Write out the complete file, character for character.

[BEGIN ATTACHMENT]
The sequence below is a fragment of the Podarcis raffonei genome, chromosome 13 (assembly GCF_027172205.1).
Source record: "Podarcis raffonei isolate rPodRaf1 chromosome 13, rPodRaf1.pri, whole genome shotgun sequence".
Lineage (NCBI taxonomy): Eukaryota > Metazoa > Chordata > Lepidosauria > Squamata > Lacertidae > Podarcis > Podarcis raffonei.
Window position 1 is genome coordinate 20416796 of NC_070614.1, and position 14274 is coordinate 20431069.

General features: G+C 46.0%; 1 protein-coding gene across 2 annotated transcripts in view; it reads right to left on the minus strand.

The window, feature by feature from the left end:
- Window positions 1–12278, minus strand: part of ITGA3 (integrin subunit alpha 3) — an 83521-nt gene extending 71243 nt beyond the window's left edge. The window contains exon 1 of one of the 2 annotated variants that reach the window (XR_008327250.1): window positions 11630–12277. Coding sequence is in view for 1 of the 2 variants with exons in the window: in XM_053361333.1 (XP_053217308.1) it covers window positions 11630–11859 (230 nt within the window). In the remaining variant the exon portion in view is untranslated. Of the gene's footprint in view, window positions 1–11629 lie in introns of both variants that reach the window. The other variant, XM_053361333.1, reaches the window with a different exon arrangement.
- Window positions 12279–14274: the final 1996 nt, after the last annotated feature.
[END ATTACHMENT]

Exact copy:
The sequence below is a fragment of the Podarcis raffonei genome, chromosome 13 (assembly GCF_027172205.1).
Source record: "Podarcis raffonei isolate rPodRaf1 chromosome 13, rPodRaf1.pri, whole genome shotgun sequence".
Lineage (NCBI taxonomy): Eukaryota > Metazoa > Chordata > Lepidosauria > Squamata > Lacertidae > Podarcis > Podarcis raffonei.
Window position 1 is genome coordinate 20416796 of NC_070614.1, and position 14274 is coordinate 20431069.

General features: G+C 46.0%; 1 protein-coding gene across 2 annotated transcripts in view; it reads right to left on the minus strand.

The window, feature by feature from the left end:
- Window positions 1–12278, minus strand: part of ITGA3 (integrin subunit alpha 3) — an 83521-nt gene extending 71243 nt beyond the window's left edge. The window contains exon 1 of one of the 2 annotated variants that reach the window (XR_008327250.1): window positions 11630–12277. Coding sequence is in view for 1 of the 2 variants with exons in the window: in XM_053361333.1 (XP_053217308.1) it covers window positions 11630–11859 (230 nt within the window). In the remaining variant the exon portion in view is untranslated. Of the gene's footprint in view, window positions 1–11629 lie in introns of both variants that reach the window. The other variant, XM_053361333.1, reaches the window with a different exon arrangement.
- Window positions 12279–14274: the final 1996 nt, after the last annotated feature.